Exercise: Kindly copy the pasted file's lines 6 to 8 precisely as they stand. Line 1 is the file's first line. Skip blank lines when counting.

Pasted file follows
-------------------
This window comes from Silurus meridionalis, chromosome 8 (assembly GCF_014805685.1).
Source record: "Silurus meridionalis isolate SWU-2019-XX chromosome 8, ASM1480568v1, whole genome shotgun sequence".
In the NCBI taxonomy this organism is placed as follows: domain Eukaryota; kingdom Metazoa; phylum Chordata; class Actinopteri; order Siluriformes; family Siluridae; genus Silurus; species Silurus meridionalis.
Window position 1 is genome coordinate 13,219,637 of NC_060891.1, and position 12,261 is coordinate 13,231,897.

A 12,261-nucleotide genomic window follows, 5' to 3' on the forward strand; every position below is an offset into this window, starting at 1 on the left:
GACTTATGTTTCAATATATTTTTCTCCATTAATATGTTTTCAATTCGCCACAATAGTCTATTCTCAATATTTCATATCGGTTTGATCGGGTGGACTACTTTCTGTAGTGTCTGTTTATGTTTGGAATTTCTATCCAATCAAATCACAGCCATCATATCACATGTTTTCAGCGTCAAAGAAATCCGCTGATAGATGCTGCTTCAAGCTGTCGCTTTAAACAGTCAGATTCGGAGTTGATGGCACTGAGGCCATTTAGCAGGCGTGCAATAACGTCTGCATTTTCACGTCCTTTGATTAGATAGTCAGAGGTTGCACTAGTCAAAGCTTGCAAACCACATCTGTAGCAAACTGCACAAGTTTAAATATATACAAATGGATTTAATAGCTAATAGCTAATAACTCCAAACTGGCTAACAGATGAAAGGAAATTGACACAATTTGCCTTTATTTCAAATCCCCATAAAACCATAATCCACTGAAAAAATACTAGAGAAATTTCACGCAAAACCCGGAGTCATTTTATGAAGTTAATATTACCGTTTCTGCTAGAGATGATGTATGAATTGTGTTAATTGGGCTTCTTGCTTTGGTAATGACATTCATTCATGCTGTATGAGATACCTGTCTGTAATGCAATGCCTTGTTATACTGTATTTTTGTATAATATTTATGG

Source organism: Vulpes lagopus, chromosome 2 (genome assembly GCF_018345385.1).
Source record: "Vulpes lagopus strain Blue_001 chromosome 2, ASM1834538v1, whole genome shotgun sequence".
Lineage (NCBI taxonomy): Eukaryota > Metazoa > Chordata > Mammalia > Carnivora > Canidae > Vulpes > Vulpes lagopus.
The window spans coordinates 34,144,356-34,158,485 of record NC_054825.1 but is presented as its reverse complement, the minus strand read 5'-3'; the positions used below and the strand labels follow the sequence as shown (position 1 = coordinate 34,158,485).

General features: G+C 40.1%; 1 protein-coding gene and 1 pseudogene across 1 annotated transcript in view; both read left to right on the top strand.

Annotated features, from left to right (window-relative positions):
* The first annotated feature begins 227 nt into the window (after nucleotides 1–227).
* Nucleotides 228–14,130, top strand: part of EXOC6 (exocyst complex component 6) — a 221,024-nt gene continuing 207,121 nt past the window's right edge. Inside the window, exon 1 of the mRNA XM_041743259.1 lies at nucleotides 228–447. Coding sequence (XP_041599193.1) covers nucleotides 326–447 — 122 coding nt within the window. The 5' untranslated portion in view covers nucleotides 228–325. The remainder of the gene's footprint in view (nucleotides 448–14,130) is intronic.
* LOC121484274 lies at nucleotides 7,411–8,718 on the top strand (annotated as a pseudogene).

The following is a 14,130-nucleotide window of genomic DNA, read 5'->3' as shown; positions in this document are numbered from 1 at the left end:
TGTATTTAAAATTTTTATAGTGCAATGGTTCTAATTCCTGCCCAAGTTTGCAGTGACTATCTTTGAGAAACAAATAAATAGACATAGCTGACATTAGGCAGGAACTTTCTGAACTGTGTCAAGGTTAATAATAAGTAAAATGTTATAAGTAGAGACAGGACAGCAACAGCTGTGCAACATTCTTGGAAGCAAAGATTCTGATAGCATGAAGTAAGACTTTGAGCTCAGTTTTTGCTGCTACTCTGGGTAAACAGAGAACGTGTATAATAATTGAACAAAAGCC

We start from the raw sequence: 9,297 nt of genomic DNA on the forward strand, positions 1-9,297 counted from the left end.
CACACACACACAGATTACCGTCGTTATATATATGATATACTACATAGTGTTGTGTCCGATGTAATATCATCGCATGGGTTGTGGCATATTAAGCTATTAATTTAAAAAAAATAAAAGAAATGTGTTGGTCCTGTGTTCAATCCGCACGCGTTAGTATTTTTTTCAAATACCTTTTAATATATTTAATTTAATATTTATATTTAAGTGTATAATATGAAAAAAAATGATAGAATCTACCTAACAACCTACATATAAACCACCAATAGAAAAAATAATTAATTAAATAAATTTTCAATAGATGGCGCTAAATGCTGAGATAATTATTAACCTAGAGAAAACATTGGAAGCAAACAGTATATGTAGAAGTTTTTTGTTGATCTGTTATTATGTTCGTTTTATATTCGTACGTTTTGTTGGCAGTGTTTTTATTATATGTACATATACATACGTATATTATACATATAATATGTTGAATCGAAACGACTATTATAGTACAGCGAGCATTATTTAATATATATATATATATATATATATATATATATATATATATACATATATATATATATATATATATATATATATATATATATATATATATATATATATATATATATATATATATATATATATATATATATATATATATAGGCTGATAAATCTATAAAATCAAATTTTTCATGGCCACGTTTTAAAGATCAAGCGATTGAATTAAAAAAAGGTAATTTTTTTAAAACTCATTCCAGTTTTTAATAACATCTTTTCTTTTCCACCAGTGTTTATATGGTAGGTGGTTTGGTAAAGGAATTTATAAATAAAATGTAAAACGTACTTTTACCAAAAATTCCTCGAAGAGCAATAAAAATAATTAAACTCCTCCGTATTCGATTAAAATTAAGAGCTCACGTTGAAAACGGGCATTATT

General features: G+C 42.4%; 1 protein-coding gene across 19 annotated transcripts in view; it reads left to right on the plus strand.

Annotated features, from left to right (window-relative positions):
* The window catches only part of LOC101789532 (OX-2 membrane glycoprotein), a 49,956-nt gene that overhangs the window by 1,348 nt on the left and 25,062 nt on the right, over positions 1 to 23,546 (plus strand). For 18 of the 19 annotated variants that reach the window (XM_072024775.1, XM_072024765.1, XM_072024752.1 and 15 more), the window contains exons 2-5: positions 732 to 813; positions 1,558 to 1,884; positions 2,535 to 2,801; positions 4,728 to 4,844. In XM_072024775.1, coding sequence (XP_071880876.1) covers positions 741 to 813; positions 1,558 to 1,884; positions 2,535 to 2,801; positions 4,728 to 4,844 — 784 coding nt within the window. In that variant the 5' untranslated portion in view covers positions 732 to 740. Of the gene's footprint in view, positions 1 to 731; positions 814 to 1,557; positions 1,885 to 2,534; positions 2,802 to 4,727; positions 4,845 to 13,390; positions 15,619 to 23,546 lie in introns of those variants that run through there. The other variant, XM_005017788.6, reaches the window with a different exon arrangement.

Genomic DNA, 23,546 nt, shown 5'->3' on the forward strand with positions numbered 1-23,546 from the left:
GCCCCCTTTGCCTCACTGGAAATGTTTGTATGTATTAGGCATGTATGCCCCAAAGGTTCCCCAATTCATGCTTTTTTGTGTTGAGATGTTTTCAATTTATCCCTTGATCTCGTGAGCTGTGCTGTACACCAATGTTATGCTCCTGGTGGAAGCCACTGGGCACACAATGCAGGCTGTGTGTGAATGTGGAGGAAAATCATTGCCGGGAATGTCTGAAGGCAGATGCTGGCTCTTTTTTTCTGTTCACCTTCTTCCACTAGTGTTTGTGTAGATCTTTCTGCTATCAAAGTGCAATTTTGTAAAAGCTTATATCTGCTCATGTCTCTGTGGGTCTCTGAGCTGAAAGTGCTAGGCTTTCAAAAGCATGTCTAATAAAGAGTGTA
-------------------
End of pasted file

GACTTATGTTTCAATATATTTTTCTCCATTAATATGTTTTCAATTCGCCACAATAGTCTATTCTCAATATTTCATATCGGTTTGATCGGGTGGACTACTTTCTGTAGTGTCTGTTTATGTTTGGAATTTCTATCCAATCAAATCACAGCCATCATATCACATGTTTTCAGCGTCAAAGAAATCCGCTGATAGATGCTGCTTCAAGCTGTCGCTTTAAACAGTCAGATTCGGAGTTGATGGCACTGAGGCCATTTAGCAGGCGTGCAATAACGTCTGCATTTTCACGTCCTTTGATTAGATAGTCAGAGGTTGCACTAGTCAAAGCTTGCAAACCACATCTGTAGCAAACTGCACAAGTTTAAATATATACAAATGGATTTAATAGCTAATAGCTAATAACTCCAAACTGGCTAACAGATGAAAGGAAATTGACACAATTTGCCTTTATTTCAAATCCCCATAAAACCATAATCCACTGAAAAAATACTAGAGAAATTTCACGCAAAACCCGGAGTCATTTTATGAAGTTAATATTACCGTTTCTGCTAGAGATGATGTATGAATTGTGTTAATTGGGCTTCTTGCTTTGGTAATGACATTCATTCATGCTGTATGAGATACCTGTCTGTAATGCAATGCCTTGTTATACTGTATTTTTGTATAATATTTATGG

Source organism: Vulpes lagopus, chromosome 2 (genome assembly GCF_018345385.1).
Source record: "Vulpes lagopus strain Blue_001 chromosome 2, ASM1834538v1, whole genome shotgun sequence".